Month: January 2012

“Perfection is achieved, not when there is nothing more to add, but when there is nothing left to take away.” – Antoine de Saint-Exupery

Get your product into the hands of customers as soon as possible.  Engineers, by nature will tweak the design until it’s perfect.  If you wait, you could spend a lot of time and money to find out customers won’t pay for it, or worse, you’ll miss your market opportunity altogether.

If your idea solves a big problem, chance are that someone else is trying to solve it too.  Don’t let them beat you to your customers.  Release the product when it’s just good enough.  Your customers will help you with the rest.


“It’s extremely unlikely that we will starve” – John Morris

A friend tells the story of his decision to start a company.  As most people do when they have a major decision to make, he consulted a trusted advisor.  In this case it was his wife.  They listed all the reasons for and against and they discussed all the risks.  At the end they came to the realization that if it all blew up, they could always do something else.  They were not going to starve.

Risk, especially entrepreneurial risk, is relative.

” I’ve been down here before and I know the way out.” – Leo McGarry from The West Wing

“This guy’s walkin’ down a street when he falls in a hole. The walls are so steep he can’t get out. A doctor passes by and the guy shouts up, “Hey you! Can you help me out?” The doctor writes a prescription, throws it down in the hole, and moves on. Then a priest comes along and the guy shouts up, “Father, I’m down in this hole; can you help me out?” The priest writes out a prayer, throws it down in the hole and moves on. Then a friend walks by. “Hey, Joe, it’s me. Can ya help me out?” And the friend jumps in the hole. Our guy says, “Are ya stupid? Now we’re both down here.” The friend says, “Yeah, but I’ve been down here before and I know the way out. ”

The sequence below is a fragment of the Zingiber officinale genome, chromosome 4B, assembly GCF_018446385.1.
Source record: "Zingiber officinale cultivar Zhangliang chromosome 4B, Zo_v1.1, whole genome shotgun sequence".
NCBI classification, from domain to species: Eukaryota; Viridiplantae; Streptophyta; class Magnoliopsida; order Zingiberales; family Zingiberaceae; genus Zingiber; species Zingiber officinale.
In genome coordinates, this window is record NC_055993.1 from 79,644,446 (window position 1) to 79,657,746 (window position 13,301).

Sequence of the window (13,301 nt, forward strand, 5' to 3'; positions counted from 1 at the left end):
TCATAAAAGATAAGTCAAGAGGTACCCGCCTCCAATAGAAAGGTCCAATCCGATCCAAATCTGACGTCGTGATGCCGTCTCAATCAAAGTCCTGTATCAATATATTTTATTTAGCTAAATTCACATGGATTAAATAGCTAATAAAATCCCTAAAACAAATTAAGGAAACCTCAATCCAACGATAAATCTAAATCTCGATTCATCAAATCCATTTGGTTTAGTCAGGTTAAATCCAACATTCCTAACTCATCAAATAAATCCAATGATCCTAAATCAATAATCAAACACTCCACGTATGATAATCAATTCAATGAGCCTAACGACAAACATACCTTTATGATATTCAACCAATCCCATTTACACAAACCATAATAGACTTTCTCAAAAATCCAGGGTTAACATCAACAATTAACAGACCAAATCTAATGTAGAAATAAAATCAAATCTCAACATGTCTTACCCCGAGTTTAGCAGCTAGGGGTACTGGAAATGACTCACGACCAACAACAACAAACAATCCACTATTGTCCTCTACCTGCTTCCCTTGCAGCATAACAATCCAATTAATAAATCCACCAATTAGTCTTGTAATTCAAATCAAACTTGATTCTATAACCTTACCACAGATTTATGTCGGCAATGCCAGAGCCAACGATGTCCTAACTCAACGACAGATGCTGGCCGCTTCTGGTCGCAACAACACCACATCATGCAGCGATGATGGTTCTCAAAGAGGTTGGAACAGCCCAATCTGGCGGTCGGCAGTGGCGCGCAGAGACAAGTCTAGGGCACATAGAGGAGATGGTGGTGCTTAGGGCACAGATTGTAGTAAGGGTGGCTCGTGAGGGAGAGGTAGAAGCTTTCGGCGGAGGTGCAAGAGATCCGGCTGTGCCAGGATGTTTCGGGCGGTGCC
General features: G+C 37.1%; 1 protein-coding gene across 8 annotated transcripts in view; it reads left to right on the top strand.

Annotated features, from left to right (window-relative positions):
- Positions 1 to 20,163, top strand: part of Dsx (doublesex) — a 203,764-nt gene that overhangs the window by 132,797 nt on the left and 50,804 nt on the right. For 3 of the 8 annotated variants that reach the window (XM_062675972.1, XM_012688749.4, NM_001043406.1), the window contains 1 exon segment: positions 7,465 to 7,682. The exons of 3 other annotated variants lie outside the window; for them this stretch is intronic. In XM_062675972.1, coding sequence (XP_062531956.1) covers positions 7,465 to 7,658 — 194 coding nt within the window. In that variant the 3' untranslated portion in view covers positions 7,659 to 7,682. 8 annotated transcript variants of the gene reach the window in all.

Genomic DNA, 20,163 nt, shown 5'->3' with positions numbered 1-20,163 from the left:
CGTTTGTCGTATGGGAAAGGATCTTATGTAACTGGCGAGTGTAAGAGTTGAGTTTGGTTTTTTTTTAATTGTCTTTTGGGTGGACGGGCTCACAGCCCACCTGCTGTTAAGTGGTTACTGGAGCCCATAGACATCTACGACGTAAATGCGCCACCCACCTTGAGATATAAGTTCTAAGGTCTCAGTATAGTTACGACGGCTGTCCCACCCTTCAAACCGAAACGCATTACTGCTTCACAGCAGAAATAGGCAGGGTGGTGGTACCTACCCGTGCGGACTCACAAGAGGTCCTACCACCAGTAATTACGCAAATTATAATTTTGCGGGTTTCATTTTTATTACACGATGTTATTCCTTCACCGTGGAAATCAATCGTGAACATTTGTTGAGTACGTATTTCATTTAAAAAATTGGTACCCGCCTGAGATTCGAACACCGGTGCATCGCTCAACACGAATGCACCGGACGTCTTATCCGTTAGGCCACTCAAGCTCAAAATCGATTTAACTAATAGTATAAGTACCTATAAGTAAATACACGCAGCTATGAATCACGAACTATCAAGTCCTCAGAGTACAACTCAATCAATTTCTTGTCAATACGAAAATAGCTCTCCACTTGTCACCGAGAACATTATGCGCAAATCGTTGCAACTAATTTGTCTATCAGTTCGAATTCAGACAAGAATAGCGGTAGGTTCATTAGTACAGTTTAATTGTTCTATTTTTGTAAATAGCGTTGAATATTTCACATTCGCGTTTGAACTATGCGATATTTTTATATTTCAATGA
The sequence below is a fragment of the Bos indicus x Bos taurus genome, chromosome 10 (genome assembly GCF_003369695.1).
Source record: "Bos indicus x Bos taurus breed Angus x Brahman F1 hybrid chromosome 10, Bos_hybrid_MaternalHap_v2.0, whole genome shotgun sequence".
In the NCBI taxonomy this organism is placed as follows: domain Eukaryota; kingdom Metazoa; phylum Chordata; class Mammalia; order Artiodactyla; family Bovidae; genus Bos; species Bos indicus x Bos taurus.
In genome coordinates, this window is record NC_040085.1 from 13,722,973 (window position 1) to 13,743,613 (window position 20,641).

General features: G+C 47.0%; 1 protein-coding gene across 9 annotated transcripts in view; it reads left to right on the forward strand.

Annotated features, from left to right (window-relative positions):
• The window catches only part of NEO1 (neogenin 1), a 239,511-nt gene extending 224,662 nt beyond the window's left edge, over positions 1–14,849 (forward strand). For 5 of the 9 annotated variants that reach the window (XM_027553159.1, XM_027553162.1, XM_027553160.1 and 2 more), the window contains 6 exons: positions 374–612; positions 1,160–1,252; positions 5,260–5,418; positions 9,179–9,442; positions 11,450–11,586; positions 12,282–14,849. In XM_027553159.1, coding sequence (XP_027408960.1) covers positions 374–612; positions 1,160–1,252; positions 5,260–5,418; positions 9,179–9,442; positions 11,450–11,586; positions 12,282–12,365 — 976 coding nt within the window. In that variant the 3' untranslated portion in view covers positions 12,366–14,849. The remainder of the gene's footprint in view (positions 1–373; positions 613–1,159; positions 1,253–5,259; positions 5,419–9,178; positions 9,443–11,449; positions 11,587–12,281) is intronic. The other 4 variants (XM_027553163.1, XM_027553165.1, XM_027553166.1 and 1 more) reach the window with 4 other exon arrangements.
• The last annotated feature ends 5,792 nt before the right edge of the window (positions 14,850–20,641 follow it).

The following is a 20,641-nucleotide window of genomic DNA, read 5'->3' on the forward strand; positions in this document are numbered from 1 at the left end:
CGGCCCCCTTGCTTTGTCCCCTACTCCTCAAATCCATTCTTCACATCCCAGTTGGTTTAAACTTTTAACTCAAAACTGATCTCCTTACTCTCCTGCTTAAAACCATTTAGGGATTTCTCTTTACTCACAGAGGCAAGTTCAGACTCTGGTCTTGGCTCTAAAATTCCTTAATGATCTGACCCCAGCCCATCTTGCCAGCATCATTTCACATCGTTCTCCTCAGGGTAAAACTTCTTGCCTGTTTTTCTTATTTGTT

Find a mentor.  A close advisor.  A coach.  Someone whose been where you are.

Buy them a cup of coffee.

Listen to what they have to say.

“Entrepreneurship IS a real job” – Scott Case

Ted Turner once described his son as “He’s an entrepreneur.  He doesn’t have a real job.”  Yet the overwhelming driver of job growth in the US economy is small business.  America is the best place in the world to start a company.